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Tokushima University
Title: Bactericidal action of UV-A light-irradiated ferulic acid

Akihiro Shirai completed his PhD at Tokushima University, Japan. He is an assistant professor at Tokushima University, Japan where he mainly focuses on antimicrobial activity of disinfectants and food additives. He synthesized the disinfectant “Hygenia” and reported the existence of synergistic bactericidal effect between the disinfectant and ultraviolet-A irradiation. The high bactericidal activity resulted from an interaction between “Hygenia” and the microorganisms, and the production of reactive oxygen species within bacterial cells. He is currently focusing on photobactericidal activity of phenolic acids, such as ferulic acid, which are activated by UV-A, and is synthesizing novel photo-induced compounds that prevent pathogenic microorganisms by modifying ferulic acid and coumaric acid, which are natural compounds.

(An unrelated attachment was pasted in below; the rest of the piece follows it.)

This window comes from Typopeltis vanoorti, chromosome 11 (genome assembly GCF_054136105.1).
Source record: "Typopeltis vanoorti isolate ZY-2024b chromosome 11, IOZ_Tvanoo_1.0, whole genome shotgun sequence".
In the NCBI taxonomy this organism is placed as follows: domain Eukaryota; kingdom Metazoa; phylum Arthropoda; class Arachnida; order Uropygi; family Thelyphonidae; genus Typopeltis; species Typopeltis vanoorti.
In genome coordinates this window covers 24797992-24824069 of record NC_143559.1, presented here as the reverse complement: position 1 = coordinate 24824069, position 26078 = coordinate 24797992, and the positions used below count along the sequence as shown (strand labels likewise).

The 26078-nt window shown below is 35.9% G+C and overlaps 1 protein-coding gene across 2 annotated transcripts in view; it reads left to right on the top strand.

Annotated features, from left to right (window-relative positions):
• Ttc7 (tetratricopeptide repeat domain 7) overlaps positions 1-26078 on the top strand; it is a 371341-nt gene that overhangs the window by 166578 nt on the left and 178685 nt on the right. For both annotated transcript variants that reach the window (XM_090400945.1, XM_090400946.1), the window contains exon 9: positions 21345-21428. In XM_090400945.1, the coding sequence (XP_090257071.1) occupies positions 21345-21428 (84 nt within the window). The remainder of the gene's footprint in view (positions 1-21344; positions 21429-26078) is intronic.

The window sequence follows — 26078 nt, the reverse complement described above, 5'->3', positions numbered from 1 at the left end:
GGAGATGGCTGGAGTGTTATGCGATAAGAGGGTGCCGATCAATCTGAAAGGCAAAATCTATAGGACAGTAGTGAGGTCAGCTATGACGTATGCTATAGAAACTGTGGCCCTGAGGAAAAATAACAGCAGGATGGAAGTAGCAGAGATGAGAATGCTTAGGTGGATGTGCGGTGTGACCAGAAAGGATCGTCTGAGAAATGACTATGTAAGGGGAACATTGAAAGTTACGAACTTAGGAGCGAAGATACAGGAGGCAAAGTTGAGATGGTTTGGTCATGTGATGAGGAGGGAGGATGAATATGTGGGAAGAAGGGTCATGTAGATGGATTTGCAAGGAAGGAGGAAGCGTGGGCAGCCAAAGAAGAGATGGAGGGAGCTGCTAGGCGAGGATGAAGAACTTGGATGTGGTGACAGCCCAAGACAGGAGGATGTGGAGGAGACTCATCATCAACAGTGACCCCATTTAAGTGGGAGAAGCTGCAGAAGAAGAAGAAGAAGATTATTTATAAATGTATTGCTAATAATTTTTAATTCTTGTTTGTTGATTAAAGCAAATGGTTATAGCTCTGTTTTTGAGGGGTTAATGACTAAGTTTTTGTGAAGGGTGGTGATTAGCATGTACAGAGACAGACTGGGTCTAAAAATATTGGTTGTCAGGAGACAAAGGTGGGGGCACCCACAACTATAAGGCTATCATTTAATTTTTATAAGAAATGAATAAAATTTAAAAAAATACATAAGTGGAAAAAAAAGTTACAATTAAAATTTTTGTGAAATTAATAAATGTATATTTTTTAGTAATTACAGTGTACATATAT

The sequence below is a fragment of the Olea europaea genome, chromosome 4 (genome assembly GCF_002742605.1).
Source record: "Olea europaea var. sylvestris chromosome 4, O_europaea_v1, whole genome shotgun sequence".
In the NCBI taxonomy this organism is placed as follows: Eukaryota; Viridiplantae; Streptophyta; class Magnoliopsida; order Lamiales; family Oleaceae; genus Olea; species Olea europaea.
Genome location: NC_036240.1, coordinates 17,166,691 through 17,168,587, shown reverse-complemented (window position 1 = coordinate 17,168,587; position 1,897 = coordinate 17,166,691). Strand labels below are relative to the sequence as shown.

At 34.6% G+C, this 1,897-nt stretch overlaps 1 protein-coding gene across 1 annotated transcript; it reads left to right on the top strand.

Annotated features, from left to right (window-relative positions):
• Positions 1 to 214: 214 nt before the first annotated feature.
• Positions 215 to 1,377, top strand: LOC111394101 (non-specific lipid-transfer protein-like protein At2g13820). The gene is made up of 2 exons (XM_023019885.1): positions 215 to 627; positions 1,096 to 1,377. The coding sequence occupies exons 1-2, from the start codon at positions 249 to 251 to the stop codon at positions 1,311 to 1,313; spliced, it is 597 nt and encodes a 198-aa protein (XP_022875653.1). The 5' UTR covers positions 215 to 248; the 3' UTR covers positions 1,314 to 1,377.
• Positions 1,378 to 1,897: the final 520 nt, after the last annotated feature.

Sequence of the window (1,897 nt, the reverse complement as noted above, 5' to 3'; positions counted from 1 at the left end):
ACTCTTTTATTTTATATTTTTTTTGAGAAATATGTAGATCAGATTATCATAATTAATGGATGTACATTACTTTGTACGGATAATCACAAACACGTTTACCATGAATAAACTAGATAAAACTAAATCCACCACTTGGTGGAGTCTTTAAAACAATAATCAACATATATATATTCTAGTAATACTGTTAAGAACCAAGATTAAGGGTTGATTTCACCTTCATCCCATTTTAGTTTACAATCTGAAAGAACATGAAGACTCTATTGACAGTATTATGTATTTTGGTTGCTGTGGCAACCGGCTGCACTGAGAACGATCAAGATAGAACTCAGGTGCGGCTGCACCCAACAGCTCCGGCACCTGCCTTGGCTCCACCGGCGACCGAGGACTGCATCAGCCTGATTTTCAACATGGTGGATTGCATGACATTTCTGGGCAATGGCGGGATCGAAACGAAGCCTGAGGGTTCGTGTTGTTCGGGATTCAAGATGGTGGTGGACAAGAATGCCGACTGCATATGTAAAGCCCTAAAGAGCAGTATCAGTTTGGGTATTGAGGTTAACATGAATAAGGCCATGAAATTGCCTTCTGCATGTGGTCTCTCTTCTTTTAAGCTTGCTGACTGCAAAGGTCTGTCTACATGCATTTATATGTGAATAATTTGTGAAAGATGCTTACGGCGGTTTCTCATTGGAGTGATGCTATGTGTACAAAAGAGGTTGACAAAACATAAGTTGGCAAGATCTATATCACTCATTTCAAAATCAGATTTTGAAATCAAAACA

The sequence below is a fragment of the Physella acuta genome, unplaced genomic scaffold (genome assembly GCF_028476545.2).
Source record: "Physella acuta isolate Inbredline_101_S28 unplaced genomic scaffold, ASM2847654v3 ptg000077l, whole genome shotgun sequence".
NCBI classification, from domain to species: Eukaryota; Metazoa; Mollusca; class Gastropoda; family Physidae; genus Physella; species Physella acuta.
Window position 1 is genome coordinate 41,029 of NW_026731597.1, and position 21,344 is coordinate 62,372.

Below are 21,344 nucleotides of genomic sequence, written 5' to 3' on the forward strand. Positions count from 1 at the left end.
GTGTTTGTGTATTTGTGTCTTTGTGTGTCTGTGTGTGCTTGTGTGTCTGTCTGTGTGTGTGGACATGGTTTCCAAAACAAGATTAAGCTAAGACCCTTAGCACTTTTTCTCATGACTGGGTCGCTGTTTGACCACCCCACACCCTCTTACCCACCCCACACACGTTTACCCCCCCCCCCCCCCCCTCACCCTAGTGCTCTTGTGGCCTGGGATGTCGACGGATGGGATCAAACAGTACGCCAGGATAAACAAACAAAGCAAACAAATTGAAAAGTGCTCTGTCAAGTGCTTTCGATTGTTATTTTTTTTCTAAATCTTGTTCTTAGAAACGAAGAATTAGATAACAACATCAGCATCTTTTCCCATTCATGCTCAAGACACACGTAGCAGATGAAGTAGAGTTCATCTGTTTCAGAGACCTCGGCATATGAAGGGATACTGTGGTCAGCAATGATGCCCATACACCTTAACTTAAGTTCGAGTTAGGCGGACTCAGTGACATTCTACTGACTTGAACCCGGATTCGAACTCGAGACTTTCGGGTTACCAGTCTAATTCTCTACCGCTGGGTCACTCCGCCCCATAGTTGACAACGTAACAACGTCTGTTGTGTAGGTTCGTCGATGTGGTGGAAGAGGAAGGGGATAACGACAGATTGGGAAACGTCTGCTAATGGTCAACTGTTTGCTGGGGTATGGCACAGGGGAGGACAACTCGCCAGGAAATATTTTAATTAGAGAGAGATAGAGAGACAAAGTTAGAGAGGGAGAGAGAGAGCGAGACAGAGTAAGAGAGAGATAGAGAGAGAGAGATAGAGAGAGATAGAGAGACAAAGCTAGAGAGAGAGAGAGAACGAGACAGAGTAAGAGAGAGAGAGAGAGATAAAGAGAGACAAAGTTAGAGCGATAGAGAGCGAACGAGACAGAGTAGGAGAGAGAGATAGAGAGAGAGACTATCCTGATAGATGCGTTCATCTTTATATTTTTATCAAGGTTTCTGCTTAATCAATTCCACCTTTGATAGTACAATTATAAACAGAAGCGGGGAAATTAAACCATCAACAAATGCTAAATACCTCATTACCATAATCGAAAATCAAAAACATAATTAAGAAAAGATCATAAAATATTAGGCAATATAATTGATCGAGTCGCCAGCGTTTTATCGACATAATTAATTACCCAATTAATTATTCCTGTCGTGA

This study examined photobactericidal mechanism of ferulic acid (FA) irradiated with an ultraviolet-A (UV-A) light emitting diode (LED) having a peak wavelength of 365 nm (wavelength range: 350-385 nm). FA, one of the most abundant phenolic acids in plants, is permitted as an antioxidant food additive in Japan. Previously, we found that the bactericidal activity of FA (100 mg/l) against various food spoilers and pathogens was remarkably enhanced by UV-A irradiation at 1.0 J/cm2. In this study, to investigate photobactericidal action, Escherichia coli NBRC12713 was used as a test microbe and UV-A irradiance was set at 8.58 mW/cm2. Irradiation with UV-A at 1.4 J/cm2 in the presence of 50 mg/l FA resulted in a significant 1.3-log reduction in viable cell count. Conversely, combination treatment with irradiation at 1.0 J/cm2 followed by UV-A light-out showed little reduction of viable cells. Therefore, the bactericidal activity of FA was enhanced after UV-A irradiation. A thiobarbituric acid reactive substances assay was used to investigate bacterial lipid membrane peroxidation by the action of reactive oxygen species (ROS). The level of lipid peroxidation increased significantly despite low fluence (1.0 J/cm2) in the presence of FA. Respiratory activity of bacterial cells untreated/treated with FA without UV-A light was investigated using the CTC rapid staining kit by flow cytometry (FC). The CTC fluorescence level for FA-treated cells showed a 16% reduction at a 1.94-min incubation time corresponding to a fluence of 1.0 J/cm2 UV-A, as compared with that for untreated cells. The combined treatment provided a 4.8-log reduction in viable cells, and the propidium iodide fluorescence level for the cells increased significantly on FC. These results suggest that the bactericidal action of the UV-A-irradiated FA is due to adsorption of FA onto the bacterial membrane, followed by oxidative disruption by ROS.

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